The rise, fall and re-birth of Crusaders Rugby League

The story of the Crusaders Rugby League club has been one of the more convoluted, dramatic and even unlikely stories in recent seasons.

With a move to the other end of Wales, backroom intrigue and bankruptcy just a few of the things which happened off the field in their short existence. Throw in some genuine on-field drama and the signing of a Welsh rugby union icon and many novelists would be rejecting the plot as simply too far fetched.

The club spent its first season in Super League based in Bridgend, in South Wales. However, financial issues saw them move after a season to Wrexham in North Wales, with new owners on board and a superb coach in the shape of Brian noble.

The club also pulled a masterstroke of PR by signing former Wales and British Lions skipper Gareth Thomas from rugby union, the first openly gay British rugby player in either code.

Thomas may have been knocked cold by Catalan Dragons' David Ferriol on his debut, but the veteran union star soon learned his new trade in league, and became a more than competent centre, as well as a tremendous ambassador for the sport.

Former Great Britain coach Noble took the team, which included a whole host of journeyman Antipodeans along with Thomas and newly unearthed nuggets like Jarrod Sammut, to the play-offs at the end of that first season in Wrexham.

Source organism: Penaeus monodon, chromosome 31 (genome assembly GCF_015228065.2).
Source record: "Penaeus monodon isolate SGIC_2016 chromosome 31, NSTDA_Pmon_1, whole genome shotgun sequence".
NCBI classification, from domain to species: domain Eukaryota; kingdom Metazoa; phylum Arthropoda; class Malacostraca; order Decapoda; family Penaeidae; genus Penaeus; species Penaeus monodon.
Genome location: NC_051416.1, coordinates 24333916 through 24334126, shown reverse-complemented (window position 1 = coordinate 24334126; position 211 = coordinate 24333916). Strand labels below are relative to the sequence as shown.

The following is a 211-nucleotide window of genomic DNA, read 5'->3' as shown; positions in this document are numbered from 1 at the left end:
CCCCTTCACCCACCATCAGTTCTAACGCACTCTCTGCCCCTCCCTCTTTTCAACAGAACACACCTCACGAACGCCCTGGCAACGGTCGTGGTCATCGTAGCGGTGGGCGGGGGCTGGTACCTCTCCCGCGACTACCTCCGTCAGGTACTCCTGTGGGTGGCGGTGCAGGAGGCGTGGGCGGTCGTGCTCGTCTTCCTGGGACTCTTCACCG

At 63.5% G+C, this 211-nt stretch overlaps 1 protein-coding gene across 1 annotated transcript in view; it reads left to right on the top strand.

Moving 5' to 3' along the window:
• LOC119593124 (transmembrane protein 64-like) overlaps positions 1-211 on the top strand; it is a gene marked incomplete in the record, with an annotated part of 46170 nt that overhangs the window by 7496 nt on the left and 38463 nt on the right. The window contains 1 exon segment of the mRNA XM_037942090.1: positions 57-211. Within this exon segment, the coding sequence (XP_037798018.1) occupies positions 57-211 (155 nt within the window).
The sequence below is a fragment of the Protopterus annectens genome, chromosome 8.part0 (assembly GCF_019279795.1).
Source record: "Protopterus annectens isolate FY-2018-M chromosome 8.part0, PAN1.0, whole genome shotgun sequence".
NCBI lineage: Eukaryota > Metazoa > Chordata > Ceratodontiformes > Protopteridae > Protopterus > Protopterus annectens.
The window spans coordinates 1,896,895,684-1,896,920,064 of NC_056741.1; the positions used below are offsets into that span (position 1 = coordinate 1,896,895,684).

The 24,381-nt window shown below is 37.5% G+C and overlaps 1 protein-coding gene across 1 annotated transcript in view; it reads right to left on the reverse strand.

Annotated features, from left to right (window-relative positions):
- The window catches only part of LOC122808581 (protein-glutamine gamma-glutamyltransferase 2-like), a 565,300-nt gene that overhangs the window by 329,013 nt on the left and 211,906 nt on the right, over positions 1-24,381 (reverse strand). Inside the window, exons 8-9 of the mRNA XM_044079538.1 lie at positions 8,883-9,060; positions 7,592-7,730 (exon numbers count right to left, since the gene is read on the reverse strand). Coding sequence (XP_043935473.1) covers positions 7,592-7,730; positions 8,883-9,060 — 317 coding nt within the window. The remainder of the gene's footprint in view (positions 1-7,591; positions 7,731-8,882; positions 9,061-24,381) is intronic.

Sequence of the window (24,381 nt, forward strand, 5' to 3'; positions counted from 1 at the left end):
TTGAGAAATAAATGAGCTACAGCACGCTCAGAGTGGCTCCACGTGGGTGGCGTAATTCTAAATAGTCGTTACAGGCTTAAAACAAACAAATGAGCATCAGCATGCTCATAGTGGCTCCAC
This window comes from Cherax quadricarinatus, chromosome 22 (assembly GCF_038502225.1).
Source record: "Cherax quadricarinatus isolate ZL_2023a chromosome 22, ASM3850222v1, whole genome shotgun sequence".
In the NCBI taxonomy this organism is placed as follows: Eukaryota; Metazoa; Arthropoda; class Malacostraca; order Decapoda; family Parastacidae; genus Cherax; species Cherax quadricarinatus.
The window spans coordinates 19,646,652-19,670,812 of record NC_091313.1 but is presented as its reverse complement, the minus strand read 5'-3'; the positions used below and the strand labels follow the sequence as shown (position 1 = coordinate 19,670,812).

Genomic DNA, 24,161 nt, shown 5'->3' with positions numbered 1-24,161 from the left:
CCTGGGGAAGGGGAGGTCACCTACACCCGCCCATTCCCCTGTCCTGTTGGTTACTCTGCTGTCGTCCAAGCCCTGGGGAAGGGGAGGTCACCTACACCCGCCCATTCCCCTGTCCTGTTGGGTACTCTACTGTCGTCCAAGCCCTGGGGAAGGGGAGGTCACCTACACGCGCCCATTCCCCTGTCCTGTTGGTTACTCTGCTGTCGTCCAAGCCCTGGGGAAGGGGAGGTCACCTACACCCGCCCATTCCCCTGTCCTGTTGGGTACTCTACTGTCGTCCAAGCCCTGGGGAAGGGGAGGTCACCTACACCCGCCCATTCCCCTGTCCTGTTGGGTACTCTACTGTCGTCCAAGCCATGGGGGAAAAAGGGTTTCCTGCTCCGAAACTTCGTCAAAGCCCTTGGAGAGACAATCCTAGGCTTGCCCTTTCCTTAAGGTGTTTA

The financial collapse which marred the close season also wrecked new coach Iestyn Harris's chances of consistent success on the pitch though, and the team were a long way from achieving similar success in 2011.

The four-point penalty they received for going into administration did not help, but the off-field distractions proved too much in the end for a group of players whose discipline had showed signs of fraying.

The way in which the club's Super League licence was withdrawn though was surprising to say the least. A last-minute confirmation that the club had withdrawn their application for a licence due to financial considerations shocked everyone in the game, not least the club's playing staff, who had to find new clubs.

But there was also tremendous hope amidst the despair in the story. The way in which the community in Wrexham rallied to demonstrate their support for the doomed club provided some evidence to support the assertion that the North Welsh town was now a rugby league stronghold.

The final game at the Racecourse Ground also saw touching scenes from the supporters, who behaved impeccably even as they invaded the pitch to applaud the players off.

With a new club formed from the ashes, set to play in Championship One in 2011, rugby league in Wrexham looks set to put down some real roots in the beautiful ruins of a short Super League spell.

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